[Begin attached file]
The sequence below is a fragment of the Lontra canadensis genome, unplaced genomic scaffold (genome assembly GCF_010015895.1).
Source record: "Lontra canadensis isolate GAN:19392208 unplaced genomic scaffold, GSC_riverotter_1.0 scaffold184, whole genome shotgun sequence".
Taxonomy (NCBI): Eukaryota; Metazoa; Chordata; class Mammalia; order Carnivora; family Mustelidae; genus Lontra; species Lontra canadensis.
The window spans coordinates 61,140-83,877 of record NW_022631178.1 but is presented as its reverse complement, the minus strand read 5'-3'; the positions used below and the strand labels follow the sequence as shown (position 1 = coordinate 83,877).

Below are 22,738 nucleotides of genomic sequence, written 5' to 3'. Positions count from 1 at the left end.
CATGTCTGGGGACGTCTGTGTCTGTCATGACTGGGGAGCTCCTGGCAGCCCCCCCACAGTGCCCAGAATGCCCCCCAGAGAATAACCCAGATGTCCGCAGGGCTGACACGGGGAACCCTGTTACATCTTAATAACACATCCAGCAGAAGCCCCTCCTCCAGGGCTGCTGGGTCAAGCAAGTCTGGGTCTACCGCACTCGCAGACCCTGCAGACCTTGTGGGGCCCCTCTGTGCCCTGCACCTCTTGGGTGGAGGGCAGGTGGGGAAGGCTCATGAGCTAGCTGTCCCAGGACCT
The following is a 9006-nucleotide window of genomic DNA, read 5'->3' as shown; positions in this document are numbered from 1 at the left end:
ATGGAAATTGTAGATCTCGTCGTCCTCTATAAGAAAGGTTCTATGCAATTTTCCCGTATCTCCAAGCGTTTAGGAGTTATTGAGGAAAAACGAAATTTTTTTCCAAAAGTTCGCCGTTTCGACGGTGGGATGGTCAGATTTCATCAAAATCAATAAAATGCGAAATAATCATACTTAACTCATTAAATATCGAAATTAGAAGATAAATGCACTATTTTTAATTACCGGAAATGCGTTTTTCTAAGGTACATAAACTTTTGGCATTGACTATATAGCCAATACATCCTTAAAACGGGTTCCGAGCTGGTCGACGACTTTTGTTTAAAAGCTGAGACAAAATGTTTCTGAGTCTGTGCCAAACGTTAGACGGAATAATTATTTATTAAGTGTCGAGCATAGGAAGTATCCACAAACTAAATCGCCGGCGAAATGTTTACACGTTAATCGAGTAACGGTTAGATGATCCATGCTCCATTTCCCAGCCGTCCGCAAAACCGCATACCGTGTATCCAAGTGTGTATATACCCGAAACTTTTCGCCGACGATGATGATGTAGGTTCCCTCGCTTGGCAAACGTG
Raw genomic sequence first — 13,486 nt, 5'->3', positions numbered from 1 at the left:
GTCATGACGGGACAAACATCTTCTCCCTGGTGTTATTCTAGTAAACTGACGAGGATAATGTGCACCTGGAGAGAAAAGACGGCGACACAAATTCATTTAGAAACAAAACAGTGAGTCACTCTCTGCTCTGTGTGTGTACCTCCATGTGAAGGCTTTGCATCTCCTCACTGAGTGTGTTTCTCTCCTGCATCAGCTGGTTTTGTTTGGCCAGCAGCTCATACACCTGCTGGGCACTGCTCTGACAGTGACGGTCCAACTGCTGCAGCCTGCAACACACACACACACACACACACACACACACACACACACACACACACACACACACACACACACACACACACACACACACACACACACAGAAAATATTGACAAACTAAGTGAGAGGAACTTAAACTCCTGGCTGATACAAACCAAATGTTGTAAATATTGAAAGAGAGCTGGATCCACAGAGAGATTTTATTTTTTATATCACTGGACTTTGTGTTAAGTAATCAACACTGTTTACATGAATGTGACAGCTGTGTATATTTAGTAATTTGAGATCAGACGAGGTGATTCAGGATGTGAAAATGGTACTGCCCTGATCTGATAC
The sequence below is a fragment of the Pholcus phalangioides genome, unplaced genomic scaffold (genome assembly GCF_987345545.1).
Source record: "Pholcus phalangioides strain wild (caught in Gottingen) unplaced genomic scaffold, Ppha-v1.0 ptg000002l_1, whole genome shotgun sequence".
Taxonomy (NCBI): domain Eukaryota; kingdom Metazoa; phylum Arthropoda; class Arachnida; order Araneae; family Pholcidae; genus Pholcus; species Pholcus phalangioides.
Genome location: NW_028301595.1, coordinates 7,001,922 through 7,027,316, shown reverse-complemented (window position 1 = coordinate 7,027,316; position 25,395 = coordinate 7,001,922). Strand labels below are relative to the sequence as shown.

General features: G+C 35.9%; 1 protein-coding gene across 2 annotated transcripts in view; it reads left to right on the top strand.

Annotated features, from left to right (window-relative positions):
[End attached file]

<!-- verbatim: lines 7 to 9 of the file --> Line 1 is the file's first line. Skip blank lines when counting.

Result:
The following is a 9006-nucleotide window of genomic DNA, read 5'->3' as shown; positions in this document are numbered from 1 at the left end:
ATGGAAATTGTAGATCTCGTCGTCCTCTATAAGAAAGGTTCTATGCAATTTTCCCGTATCTCCAAGCGTTTAGGAGTTATTGAGGAAAAACGAAATTTTTTTCCAAAAGTTCGCCGTTTCGACGGTGGGATGGTCAGATTTCATCAAAATCAATAAAATGCGAAATAATCATACTTAACTCATTAAATATCGAAATTAGAAGATAAATGCACTATTTTTAATTACCGGAAATGCGTTTTTCTAAGGTACATAAACTTTTGGCATTGACTATATAGCCAATACATCCTTAAAACGGGTTCCGAGCTGGTCGACGACTTTTGTTTAAAAGCTGAGACAAAATGTTTCTGAGTCTGTGCCAAACGTTAGACGGAATAATTATTTATTAAGTGTCGAGCATAGGAAGTATCCACAAACTAAATCGCCGGCGAAATGTTTACACGTTAATCGAGTAACGGTTAGATGATCCATGCTCCATTTCCCAGCCGTCCGCAAAACCGCATACCGTGTATCCAAGTGTGTATATACCCGAAACTTTTCGCCGACGATGATGATGTAGGTTCCCTCGCTTGGCAAACGTG
Raw genomic sequence first — 13,486 nt, 5'->3', positions numbered from 1 at the left: